A. I refuse to answer the question

Q. Did you stay with this man in Miami?

A. Certainly not

Preparation

There is no substitute for  hard work in preparation. Winston Churchill was famous for his wonderful speeches and his oratory. However, according to Sir John Colville, one of his secretaries, Churchill would devote approximately one hour of preparation for every minute of delivery of his wartime speeches.

I kept a newspaper article that I thought was  a tragic example  of why we should carefully prepare. Like a pilot of an airplane, I believe we need checklists we go over for each repeat work we do as a trial lawyers. Here’s the story.

On Tuesday April 5, 1988 the United Press International ran an article entitled: “Sky diver may have forgotten parachute.” It read in part:

“Louisburg, N.C. a veteran sky diver who fell 10,500 feet to his death apparently forgot to wear a parachute in his excitement to film other sky divers, police said after seeing footage taken by the man during his final fall.

Ivan Lester McGuire, 35 of Durham died in the bizarre accident Saturday. McGuire was filming a jump by other parachutists. Footage recorded a voice-activated camera attached to his helmet…and it sounded like he may have said, Oh no.’ “

Determination 

We all have fears  and are nervous to some degree when we act for our clients in trial.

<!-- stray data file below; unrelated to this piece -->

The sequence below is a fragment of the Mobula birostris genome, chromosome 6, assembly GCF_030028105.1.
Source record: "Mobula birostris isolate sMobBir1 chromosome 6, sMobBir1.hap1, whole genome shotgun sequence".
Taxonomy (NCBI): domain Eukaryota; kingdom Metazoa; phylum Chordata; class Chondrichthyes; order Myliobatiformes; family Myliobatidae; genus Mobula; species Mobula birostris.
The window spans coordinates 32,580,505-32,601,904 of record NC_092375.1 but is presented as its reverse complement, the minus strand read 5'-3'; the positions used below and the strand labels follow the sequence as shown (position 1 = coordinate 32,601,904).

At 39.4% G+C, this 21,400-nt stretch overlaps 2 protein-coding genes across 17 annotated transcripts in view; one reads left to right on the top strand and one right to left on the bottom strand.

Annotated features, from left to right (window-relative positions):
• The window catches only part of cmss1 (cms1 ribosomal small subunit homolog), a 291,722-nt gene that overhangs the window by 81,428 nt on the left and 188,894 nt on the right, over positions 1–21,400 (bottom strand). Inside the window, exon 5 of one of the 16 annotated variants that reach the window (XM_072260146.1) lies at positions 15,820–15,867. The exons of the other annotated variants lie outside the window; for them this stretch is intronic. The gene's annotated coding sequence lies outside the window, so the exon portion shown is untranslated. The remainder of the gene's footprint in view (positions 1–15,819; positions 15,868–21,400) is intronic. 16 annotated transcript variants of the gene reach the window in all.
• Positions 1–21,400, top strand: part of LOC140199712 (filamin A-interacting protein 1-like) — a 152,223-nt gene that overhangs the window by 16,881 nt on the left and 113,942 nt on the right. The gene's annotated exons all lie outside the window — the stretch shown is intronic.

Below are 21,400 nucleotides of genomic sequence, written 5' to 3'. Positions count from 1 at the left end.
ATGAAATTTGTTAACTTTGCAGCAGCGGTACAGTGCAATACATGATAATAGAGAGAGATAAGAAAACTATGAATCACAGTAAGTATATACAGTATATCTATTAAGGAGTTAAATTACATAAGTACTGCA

John Wayne’s rule: “courage is being scared to death and saddling up anyway.”

Someone has said: “Don’t quit. The reason pit bulls are the best fighting dogs is not because they are the biggest or strongest or scariest. It’s because they are the most tenacious.”

Dealing with failure

Another problem we deal with as trial lawyers are our failures. Harold Kushner in his book Becoming Aware wrote: “Life is not a spelling bee, where no matter how many words you have gotten right, if you make one mistake you are disqualified. Life is more like a baseball season, where even the best team loses one-third of its games and even the worst team has its days of brilliance. Our goal is not to go all year without ever losing a game. Our goal is to win more than we lose, and if we can do that constantly enough, then when the end comes we will have won.”